JIS News

Newly reappointed Minister of Tourism, Hon. Edmund Bartlett, will be intensifying his focus on the recovery of the sector, which has been severely impacted by the coronavirus (COVID-19), including providing support to various stakeholders.

Speaking with JIS News at the swearing-in ceremony for members of the Cabinet at King’s House on Sunday (Sept. 13), Mr. Bartlett said that the sector has to be “reset” in order to respond to the new reality created by the global pandemic.

“It’s an enormous job that is ahead because it is a new tourism that is emerging globally. It is going to require a new understanding, indeed, a reimaging of tourism as we know it,” he noted.

He told JIS News that as a first order of business, he will be “bringing the various players back to the table for us to start thinking through this process and to look at what’s happening globally.”

Noting that the recovery of Jamaica’s tourism industry is critical to the overall economic recovery programme, he said that there has to be a new approach that is focused on safeguarding the sector while protecting lives.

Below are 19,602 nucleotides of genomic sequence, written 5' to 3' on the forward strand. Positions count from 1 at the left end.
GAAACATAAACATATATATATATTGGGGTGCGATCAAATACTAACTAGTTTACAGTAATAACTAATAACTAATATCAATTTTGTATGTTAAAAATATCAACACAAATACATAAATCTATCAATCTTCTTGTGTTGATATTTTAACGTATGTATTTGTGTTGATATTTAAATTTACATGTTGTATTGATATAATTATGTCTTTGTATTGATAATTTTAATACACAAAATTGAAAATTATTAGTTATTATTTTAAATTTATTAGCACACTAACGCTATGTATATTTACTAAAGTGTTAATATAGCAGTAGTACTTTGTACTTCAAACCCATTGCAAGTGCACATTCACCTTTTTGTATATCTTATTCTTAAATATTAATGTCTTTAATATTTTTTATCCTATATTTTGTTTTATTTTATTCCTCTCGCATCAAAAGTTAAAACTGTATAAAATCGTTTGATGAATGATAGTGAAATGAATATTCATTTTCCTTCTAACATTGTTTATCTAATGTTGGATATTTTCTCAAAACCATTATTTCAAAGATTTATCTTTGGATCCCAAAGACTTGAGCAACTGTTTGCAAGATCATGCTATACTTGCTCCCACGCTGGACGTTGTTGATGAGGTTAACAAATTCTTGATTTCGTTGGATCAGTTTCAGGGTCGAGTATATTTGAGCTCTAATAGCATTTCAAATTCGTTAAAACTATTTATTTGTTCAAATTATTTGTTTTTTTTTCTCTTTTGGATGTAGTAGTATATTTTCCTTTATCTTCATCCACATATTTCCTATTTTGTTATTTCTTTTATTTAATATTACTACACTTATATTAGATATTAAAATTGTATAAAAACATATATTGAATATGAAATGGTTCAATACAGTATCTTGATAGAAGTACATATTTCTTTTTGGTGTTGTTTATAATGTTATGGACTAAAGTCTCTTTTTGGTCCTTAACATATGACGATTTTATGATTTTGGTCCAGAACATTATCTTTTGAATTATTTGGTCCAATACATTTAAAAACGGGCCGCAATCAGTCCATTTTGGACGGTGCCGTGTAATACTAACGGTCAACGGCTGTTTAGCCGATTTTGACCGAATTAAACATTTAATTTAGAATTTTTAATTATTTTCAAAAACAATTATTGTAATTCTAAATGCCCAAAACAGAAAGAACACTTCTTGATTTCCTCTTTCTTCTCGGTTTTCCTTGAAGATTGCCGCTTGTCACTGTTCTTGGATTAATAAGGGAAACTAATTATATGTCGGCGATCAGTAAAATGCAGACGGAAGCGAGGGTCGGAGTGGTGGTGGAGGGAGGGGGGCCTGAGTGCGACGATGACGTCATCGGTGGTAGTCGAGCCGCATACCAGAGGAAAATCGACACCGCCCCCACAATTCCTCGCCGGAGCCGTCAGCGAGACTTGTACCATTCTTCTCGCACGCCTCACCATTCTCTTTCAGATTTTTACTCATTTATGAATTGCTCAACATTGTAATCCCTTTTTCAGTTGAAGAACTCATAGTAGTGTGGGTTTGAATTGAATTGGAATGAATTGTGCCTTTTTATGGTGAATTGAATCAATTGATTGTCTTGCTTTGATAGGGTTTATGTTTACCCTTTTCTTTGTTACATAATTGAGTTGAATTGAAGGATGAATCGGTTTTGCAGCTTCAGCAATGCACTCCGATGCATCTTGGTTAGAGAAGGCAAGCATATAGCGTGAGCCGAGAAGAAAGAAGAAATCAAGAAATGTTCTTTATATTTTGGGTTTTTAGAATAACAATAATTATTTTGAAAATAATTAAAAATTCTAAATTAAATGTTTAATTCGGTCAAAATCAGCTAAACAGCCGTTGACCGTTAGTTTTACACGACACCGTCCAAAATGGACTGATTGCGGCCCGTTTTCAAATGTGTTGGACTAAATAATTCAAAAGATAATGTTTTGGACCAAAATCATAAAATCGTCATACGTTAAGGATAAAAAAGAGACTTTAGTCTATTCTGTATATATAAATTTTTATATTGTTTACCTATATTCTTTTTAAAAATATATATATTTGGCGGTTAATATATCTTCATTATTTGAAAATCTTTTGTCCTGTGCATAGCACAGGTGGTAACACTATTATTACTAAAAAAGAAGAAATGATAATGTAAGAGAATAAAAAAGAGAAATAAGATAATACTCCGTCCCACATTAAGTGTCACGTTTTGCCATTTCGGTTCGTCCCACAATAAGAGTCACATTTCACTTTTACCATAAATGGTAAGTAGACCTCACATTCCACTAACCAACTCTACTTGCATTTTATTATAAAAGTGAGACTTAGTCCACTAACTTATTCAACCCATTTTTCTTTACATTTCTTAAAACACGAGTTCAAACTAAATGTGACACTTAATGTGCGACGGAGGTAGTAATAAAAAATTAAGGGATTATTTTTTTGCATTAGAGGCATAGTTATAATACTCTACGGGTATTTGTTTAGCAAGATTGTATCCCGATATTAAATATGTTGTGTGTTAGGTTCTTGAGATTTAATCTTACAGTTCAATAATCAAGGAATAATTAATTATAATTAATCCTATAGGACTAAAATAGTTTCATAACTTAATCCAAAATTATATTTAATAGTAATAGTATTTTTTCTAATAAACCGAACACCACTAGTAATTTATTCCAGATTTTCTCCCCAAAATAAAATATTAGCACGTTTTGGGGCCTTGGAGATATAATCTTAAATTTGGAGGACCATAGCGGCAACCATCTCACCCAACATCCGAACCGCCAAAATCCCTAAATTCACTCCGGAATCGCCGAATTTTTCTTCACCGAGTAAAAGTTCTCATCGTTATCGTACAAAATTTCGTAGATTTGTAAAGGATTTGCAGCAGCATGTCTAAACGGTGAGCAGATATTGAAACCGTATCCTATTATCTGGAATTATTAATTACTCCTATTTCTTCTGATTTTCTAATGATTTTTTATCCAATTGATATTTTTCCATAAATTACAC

“At the very heart of what we have to do is a new understanding of how that relationship is going to subsist and how we’re going to enable the livelihood of Jamaica to be secured while the lives of Jamaicans are protected,” he said.

“I think, that, we have to have a better understanding of how we manage COVID-19 and how we manage the economy and tourism. The three Ts that I regard as central to this are – Tracing, Testing and Treatment. We have to understand that in dealing with (the virus), a vaccine may come, but these are the three Ts that are going to guide the way in which we can balance livelihood and lives,” he added.

Minister Bartlett told JIS News that Jamaica is fortunate to benefit from the input of global stakeholders during the recovery process.

“Fortunately, during this period, we have been in touch with the world and we’ve just had a geo-pandemic discussion only a couple days ago in covering every continent of the world.

“So Jamaica is positioned for that kind of discourse and dialogue. We have to glean ideas and to be able to own those ideas and to apply them effectively,” he said.

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